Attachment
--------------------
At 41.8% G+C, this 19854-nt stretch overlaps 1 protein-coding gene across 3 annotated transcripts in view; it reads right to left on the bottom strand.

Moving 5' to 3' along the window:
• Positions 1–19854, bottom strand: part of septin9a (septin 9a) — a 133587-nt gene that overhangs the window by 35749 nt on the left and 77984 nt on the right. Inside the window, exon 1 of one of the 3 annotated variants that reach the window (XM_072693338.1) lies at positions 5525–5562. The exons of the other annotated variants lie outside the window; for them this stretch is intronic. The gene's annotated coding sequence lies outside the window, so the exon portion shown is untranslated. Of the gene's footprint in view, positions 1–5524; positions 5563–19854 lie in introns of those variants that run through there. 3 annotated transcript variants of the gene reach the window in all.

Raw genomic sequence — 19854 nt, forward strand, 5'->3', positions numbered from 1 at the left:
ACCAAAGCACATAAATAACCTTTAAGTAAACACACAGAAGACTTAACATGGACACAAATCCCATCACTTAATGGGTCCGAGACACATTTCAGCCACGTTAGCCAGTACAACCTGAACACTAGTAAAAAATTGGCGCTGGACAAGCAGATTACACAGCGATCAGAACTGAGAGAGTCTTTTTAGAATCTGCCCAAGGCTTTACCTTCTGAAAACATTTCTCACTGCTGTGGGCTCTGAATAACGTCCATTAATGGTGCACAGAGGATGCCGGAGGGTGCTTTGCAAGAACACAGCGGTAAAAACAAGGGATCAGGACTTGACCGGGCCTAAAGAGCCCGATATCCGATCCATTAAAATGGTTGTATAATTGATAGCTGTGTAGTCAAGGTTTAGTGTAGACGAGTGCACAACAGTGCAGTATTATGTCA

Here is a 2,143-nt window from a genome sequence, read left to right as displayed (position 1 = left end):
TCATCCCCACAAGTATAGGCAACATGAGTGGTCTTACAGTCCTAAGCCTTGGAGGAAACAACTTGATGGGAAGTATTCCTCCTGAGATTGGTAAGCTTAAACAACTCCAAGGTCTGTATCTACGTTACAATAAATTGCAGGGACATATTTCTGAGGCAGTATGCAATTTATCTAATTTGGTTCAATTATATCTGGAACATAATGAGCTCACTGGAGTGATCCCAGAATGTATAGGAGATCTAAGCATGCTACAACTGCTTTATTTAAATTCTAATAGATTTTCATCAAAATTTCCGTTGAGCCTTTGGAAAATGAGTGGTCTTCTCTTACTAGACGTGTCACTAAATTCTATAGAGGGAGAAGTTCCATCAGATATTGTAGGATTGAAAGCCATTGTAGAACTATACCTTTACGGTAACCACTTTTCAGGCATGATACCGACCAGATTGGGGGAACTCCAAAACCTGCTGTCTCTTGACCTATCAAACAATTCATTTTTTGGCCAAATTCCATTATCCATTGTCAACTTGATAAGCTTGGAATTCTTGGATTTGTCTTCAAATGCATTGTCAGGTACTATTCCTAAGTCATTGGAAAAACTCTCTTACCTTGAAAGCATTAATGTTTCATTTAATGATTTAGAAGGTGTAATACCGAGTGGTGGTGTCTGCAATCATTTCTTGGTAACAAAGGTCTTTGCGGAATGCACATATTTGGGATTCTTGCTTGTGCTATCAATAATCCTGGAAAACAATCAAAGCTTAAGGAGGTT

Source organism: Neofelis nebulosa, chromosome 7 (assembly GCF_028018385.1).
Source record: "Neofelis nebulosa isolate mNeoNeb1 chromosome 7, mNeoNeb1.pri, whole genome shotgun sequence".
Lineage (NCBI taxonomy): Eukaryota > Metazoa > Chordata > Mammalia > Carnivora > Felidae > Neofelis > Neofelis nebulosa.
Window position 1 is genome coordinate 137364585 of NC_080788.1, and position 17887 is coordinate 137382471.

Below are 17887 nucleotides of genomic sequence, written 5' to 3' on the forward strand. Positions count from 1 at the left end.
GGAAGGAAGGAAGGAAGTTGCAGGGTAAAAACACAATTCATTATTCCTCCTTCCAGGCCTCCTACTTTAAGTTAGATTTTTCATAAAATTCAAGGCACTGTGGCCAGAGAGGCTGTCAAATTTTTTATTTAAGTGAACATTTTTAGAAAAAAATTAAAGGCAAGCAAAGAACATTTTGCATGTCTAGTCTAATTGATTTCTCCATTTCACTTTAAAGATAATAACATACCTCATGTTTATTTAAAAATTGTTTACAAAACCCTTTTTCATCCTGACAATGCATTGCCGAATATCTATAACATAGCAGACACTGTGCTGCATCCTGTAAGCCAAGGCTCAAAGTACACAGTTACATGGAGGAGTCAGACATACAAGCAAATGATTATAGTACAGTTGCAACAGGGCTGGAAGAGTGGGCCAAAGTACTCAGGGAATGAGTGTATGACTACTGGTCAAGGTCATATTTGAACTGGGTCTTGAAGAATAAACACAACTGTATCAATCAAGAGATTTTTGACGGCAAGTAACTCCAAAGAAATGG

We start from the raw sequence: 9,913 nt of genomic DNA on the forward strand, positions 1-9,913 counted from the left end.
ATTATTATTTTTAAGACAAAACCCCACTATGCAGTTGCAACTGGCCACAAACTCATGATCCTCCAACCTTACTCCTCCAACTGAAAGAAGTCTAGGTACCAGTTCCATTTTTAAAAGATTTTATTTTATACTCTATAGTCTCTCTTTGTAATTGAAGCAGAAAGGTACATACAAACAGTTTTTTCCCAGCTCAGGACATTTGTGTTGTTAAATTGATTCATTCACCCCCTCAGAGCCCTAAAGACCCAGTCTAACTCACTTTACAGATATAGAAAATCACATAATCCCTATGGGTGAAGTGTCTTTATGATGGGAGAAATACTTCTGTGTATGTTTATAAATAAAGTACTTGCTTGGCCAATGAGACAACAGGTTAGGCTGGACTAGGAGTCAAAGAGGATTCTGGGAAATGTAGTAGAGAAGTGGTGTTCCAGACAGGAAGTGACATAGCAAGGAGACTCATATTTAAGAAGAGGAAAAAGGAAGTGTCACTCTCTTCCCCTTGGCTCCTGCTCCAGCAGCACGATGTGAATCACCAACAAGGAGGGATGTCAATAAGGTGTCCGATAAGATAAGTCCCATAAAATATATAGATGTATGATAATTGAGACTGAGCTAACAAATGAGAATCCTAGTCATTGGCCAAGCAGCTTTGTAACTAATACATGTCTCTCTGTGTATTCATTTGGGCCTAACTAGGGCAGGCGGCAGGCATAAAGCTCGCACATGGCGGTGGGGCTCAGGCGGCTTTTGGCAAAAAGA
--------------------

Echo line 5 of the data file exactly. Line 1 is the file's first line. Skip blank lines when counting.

ACCAAAGCACATAAATAACCTTTAAGTAAACACACAGAAGACTTAACATGGACACAAATCCCATCACTTAATGGGTCCGAGACACATTTCAGCCACGTTAGCCAGTACAACCTGAACACTAGTAAAAAATTGGCGCTGGACAAGCAGATTACACAGCGATCAGAACTGAGAGAGTCTTTTTAGAATCTGCCCAAGGCTTTACCTTCTGAAAACATTTCTCACTGCTGTGGGCTCTGAATAACGTCCATTAATGGTGCACAGAGGATGCCGGAGGGTGCTTTGCAAGAACACAGCGGTAAAAACAAGGGATCAGGACTTGACCGGGCCTAAAGAGCCCGATATCCGATCCATTAAAATGGTTGTATAATTGATAGCTGTGTAGTCAAGGTTTAGTGTAGACGAGTGCACAACAGTGCAGTATTATGTCA